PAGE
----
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  10. qdllc

    qdllc Senior Member

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    Doesn’t the motor have to be on “hot standby” over a given speed so the ICE can bring power on demand?

    My guess is that the system is starting the motor in anticipation but shuts off once it realizes it’s not needed.
     
  11. Leadfoot J. McCoalroller

    Leadfoot J. McCoalroller Senior Member

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    That does happen in some situations, and it might be difficult to differentiate between that case and the case of energy dumping during regenerative braking unless you looked at the data stream coming off the ECU. (You'd look at fuel flow to distinguish)

    A quick dump of energy while regen-braking through that specific speed is a fairly well known phenomenon, so it's a reasonable guess in the absence of such data.
     
  12. JonathanJ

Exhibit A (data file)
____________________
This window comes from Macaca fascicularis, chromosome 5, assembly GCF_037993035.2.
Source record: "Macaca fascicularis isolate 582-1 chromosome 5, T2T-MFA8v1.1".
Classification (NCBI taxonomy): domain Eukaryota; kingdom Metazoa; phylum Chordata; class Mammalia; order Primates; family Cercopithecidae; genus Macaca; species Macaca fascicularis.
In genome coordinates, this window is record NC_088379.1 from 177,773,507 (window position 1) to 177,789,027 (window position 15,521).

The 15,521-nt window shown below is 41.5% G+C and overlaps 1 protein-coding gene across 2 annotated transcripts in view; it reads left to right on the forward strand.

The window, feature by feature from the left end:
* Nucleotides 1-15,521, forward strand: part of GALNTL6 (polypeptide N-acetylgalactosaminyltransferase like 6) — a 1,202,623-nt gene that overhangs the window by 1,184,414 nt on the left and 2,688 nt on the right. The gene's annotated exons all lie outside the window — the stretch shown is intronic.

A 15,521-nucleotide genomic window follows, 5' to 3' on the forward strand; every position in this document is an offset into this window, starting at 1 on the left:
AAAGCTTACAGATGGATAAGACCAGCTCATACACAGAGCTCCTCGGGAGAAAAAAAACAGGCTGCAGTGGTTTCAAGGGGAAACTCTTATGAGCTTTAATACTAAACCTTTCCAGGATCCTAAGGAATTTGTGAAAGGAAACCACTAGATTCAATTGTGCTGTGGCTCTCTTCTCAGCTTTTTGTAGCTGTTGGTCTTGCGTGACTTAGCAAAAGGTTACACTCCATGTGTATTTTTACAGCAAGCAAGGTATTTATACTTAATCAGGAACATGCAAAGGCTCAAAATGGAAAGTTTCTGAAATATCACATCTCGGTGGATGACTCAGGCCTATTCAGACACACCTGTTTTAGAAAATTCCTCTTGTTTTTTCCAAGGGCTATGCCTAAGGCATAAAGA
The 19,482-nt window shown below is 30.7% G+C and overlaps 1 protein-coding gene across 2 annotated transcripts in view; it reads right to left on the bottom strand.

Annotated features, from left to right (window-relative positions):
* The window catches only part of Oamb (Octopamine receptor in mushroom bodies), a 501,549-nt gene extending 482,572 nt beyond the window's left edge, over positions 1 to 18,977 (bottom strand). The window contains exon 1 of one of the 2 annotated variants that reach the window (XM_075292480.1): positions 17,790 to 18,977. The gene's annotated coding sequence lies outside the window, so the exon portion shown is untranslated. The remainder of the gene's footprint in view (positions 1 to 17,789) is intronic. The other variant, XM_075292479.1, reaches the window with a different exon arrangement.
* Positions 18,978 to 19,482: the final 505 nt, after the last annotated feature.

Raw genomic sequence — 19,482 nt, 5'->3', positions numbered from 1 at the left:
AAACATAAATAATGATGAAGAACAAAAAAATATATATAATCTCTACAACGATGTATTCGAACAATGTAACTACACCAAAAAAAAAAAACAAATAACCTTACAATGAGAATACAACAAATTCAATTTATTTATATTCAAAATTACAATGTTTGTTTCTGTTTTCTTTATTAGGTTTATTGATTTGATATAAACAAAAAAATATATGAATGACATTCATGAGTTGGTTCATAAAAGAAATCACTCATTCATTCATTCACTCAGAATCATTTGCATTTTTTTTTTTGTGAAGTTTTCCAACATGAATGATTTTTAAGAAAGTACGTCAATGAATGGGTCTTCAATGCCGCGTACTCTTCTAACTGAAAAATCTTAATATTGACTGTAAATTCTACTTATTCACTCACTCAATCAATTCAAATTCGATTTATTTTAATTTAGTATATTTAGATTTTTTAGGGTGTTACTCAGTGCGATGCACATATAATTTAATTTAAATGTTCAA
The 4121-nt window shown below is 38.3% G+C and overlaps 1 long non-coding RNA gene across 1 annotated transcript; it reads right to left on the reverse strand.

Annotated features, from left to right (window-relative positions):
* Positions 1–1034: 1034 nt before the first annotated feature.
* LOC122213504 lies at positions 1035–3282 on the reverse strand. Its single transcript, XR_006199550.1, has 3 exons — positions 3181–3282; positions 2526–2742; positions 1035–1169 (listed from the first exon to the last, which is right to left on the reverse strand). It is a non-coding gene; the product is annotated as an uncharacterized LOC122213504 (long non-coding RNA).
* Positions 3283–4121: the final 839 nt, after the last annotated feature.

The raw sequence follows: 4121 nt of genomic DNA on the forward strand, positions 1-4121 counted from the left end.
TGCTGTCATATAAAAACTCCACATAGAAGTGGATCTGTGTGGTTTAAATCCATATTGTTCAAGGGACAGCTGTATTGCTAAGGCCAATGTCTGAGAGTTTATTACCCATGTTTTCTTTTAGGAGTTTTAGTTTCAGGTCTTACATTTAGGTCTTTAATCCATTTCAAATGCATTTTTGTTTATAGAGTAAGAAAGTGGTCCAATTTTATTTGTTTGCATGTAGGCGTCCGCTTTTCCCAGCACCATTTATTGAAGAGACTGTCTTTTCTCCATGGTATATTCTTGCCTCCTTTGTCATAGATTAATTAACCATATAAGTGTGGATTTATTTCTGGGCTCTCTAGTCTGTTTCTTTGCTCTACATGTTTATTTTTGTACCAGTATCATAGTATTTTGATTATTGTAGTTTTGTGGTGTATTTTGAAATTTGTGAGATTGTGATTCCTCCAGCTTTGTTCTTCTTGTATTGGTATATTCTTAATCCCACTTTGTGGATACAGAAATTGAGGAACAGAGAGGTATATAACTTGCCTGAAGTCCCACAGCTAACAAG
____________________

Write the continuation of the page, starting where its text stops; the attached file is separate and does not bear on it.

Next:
JonathanJ Junior Member

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    The motor is of as soon as I start to decelerate, as you can see in the video. So when decelerating at 80 it will be off but it will always turn on at exactly 70... Don't understand why

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  13. jerrymildred

    jerrymildred Senior Member

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    It's just a matter of gearing. The MGs can only spin up to a certain rpm. Above that, the ICE has to spin to reduce the rpm of the MG. Right around the 20 minute mark in this video, you can see an explanation of why. This guy works without a script, so he hems and haws a bit, but it's really good material.